Inevitably labouring as the match passed two and a half hours, Murray refused to surrender to his aching body and dug deep to save two match points at 4-5.
But fatigue finally got the better of him when a tired double fault handed Kyrgios a win that leaves Murray to concentrate on building his stamina ahead of next month’s Wimbledon.
Djokovic makes a strong start
Troubled Novak Djokovic made a strong start to his Wimbledon preparations with a 6-2, 6-1 demolition of Australian qualifier John Millman.
Djokovic is a lowly 22nd in the ATP rankings after an embarrassing French Open quarter-final defeat against Italian journeyman Marco Cecchinato extended his wretched run in 2018.
The 31-year-old Serb, hampered by an elbow injury last year, has failed to reach the semi-finals in any of his last five Grand Slam appearances.
Djokovic hasn’t earned a major title since competing his career Grand Slam by winning the 2016 French Open.
Dogged by rumours that he no longer has the motivation to return to the top, the 12-time Grand Slam winner decided to start his bid for a fourth Wimbledon crown by accepting a Queen’s wild card.
With Wimbledon starting on July 2, Djokovic was desperate to improve his lacklustre 14-8 record in 2018.
And, in his first appearance at Queen’s since 2010, Djokovic was quickly in the groove on grass as he romped to a first round win in 65 minutes.
Breaks in the fifth and seventh games sealed a one-sided first set.
Barely tested by the world number 63, Djokovic broke twice in the first five games of the second set to see off Millman with ease.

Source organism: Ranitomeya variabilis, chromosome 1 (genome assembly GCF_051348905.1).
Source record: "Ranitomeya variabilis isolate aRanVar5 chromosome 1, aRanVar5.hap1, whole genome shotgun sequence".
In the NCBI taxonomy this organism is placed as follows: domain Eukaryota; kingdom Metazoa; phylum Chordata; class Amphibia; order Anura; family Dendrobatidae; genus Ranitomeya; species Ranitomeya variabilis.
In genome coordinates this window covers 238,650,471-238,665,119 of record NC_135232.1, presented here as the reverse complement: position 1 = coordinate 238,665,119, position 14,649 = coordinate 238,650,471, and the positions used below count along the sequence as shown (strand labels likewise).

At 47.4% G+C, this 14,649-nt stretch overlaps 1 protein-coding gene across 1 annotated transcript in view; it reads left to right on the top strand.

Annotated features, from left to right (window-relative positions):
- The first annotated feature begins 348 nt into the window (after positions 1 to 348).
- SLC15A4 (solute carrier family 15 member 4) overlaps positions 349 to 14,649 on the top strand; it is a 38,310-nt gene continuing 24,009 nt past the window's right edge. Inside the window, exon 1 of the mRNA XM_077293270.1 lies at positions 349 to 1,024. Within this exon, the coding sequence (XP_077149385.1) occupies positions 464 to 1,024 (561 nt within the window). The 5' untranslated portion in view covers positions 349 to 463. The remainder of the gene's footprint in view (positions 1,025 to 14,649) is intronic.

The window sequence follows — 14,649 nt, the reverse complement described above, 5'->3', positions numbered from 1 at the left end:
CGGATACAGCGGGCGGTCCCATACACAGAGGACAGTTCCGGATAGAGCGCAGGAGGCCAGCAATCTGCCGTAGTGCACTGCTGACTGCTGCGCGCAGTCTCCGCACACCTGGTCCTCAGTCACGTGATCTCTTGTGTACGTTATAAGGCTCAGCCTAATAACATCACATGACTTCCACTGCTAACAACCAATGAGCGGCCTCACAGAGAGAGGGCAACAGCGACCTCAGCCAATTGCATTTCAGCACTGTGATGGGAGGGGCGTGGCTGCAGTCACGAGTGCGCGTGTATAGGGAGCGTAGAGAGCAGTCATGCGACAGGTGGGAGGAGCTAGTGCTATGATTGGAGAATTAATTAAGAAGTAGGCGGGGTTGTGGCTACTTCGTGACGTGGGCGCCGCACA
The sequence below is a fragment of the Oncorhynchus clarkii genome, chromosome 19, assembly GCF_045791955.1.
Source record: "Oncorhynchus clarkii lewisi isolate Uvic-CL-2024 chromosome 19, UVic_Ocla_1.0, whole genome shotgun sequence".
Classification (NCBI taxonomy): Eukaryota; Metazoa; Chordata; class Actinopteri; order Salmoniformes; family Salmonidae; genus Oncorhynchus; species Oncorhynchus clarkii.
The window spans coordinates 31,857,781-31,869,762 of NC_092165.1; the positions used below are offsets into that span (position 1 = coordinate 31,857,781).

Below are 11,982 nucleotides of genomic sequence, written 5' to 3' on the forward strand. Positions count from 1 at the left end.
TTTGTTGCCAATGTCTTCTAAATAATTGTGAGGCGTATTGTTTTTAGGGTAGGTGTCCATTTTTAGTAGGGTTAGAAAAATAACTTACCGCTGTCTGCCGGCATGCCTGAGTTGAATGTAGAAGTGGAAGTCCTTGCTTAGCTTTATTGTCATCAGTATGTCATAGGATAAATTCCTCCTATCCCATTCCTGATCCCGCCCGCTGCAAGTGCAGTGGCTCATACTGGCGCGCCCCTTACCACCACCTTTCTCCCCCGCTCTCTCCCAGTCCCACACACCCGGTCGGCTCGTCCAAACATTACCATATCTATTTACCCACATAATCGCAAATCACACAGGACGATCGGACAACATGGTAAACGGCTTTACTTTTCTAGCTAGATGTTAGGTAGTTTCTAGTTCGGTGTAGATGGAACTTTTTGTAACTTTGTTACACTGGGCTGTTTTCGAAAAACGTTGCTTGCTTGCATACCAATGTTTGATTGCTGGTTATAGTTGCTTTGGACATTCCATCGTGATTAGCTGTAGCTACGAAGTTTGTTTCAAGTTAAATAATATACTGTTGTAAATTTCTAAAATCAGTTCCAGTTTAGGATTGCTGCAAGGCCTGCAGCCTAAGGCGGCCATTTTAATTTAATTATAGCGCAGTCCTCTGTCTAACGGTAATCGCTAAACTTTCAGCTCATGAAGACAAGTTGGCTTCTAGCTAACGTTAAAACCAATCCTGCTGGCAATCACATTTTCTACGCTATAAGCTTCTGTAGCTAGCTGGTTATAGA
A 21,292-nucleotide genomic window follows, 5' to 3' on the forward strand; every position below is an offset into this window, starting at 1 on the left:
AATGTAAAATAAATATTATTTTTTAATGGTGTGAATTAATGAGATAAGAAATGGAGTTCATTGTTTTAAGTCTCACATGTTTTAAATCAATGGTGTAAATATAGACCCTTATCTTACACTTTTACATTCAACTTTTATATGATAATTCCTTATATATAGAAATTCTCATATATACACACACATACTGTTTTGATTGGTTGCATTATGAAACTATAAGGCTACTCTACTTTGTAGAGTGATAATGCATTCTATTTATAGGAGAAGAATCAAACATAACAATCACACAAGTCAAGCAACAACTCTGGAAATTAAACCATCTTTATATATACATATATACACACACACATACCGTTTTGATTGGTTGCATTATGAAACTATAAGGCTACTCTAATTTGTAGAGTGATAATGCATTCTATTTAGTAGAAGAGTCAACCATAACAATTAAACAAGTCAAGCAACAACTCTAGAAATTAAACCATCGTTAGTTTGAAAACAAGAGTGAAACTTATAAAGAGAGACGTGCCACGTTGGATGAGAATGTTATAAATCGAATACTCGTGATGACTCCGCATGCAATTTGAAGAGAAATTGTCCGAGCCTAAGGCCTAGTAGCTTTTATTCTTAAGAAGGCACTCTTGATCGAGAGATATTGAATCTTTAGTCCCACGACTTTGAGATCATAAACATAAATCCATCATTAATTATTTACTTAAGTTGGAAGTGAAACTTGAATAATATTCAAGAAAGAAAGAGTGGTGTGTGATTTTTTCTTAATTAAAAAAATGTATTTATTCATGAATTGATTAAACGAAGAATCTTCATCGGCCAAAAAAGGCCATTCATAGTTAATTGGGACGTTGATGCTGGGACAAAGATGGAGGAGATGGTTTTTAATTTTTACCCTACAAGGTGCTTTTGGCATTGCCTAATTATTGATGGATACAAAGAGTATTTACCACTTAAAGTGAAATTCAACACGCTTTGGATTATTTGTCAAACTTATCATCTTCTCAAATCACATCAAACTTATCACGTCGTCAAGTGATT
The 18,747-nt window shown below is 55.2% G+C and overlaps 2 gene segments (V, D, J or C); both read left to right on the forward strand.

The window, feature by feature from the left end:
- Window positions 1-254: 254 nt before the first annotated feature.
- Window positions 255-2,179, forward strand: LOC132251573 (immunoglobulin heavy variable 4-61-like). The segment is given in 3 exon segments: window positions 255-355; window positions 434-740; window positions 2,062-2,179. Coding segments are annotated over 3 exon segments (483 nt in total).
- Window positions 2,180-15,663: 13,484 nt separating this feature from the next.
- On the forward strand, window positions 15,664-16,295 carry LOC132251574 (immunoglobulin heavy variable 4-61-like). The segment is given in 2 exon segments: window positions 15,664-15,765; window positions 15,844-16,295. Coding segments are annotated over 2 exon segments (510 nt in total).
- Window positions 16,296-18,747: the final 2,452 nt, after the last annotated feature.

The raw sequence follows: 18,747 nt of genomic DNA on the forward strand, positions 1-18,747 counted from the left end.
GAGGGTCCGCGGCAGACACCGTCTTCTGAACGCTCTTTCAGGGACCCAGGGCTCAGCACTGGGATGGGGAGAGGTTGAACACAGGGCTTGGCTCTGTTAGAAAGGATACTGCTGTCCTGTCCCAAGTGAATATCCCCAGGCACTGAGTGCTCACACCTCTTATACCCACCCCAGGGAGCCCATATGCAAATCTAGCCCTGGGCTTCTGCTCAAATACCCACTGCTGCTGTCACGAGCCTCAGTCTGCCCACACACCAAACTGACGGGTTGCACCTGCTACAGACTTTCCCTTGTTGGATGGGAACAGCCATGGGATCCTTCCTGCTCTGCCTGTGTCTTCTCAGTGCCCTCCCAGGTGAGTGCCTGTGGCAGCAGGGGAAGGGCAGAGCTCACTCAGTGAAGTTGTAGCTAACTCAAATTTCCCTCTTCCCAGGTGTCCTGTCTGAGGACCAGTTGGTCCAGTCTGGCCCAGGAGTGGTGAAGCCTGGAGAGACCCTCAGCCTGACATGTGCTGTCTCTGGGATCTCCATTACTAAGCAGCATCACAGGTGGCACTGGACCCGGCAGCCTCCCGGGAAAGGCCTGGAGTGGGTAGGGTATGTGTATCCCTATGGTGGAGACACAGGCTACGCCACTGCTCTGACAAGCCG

“Look, it’s not the first nor the last match that I lost in my life. I know how to deal with these particular situations,” Djokovic said when asked how he handled the French Open setback.
“I had to take some time off the court, you know, recharge the batteries physically and mentally.
“I went hiking with my wife with no kids for five days, if you really want to know.
“It was a wonderful time after two years with not having a break only with her, so we managed to do that.
“We were very far away from any tennis court, in nature, and it was the best way to clear the mind.”
A sterner test lies in wait for Djokovic in the second round against 2017 ATP Finals champion Grigor Dimitrov.
World number five Dimitrov beat Bosnia’s Damir Dzumhur 6-3, 6-7 (4/7), 6-3 in his opening match as the Bulgarian bids to win Queen’s for the second time
In other first round action on Tuesday, former Wimbledon finalist Milos Raonic was leading 6-1, 3-1 when Indian qualifier Yuki Bhambri retired due to a knee injury.
But Canada’s Raonic, who reached the Stuttgart final last weekend, then announced he would be pulling out of the tournament himself after suffering a shoulder injury that could put his Wimbledon participation in doubt.
Reigning Queen’s champion Feliciano Lopez advanced with a 6-3, 6-7 (7/9), 6-3 victory against Belgian fourth seed David Goffin.
Lopez had been due to play Raonic next, but instead the Spaniard will get a walkover into the quarter-finals.
South African third seed Kevin Anderson suffered a surprise 7-6 (7/4), 4-6, 7-6 (7/3) defeat by Argentina’s Leonardo Mayer.
French qualifier Julien Benneteau beat former Wimbledon runner-up Tomas Berdych 7-5, 3-6, 6-3.